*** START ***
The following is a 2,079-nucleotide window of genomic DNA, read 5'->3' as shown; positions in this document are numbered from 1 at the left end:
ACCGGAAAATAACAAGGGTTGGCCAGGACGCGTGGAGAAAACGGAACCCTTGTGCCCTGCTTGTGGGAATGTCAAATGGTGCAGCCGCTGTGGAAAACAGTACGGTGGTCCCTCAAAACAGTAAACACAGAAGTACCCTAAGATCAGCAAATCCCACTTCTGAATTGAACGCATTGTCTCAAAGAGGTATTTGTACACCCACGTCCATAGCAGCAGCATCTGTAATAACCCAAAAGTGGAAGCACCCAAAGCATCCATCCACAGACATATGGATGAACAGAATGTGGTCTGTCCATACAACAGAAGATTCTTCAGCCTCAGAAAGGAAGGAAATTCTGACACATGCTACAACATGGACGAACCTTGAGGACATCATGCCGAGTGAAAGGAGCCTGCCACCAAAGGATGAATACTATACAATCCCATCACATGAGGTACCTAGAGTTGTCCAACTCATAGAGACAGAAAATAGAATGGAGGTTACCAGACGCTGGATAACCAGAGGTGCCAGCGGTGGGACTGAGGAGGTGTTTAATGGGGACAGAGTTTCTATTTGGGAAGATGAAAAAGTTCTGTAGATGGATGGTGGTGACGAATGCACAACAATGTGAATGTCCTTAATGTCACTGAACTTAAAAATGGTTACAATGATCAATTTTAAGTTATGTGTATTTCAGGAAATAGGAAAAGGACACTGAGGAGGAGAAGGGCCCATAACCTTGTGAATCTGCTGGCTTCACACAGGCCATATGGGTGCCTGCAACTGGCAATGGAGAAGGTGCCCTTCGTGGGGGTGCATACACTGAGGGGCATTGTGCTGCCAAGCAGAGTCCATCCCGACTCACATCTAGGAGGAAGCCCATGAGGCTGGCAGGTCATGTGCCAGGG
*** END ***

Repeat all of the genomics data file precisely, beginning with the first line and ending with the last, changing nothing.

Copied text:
The following is a 2,079-nucleotide window of genomic DNA, read 5'->3' as shown; positions in this document are numbered from 1 at the left end:
ACCGGAAAATAACAAGGGTTGGCCAGGACGCGTGGAGAAAACGGAACCCTTGTGCCCTGCTTGTGGGAATGTCAAATGGTGCAGCCGCTGTGGAAAACAGTACGGTGGTCCCTCAAAACAGTAAACACAGAAGTACCCTAAGATCAGCAAATCCCACTTCTGAATTGAACGCATTGTCTCAAAGAGGTATTTGTACACCCACGTCCATAGCAGCAGCATCTGTAATAACCCAAAAGTGGAAGCACCCAAAGCATCCATCCACAGACATATGGATGAACAGAATGTGGTCTGTCCATACAACAGAAGATTCTTCAGCCTCAGAAAGGAAGGAAATTCTGACACATGCTACAACATGGACGAACCTTGAGGACATCATGCCGAGTGAAAGGAGCCTGCCACCAAAGGATGAATACTATACAATCCCATCACATGAGGTACCTAGAGTTGTCCAACTCATAGAGACAGAAAATAGAATGGAGGTTACCAGACGCTGGATAACCAGAGGTGCCAGCGGTGGGACTGAGGAGGTGTTTAATGGGGACAGAGTTTCTATTTGGGAAGATGAAAAAGTTCTGTAGATGGATGGTGGTGACGAATGCACAACAATGTGAATGTCCTTAATGTCACTGAACTTAAAAATGGTTACAATGATCAATTTTAAGTTATGTGTATTTCAGGAAATAGGAAAAGGACACTGAGGAGGAGAAGGGCCCATAACCTTGTGAATCTGCTGGCTTCACACAGGCCATATGGGTGCCTGCAACTGGCAATGGAGAAGGTGCCCTTCGTGGGGGTGCATACACTGAGGGGCATTGTGCTGCCAAGCAGAGTCCATCCCGACTCACATCTAGGAGGAAGCCCATGAGGCTGGCAGGTCATGTGCCAGGG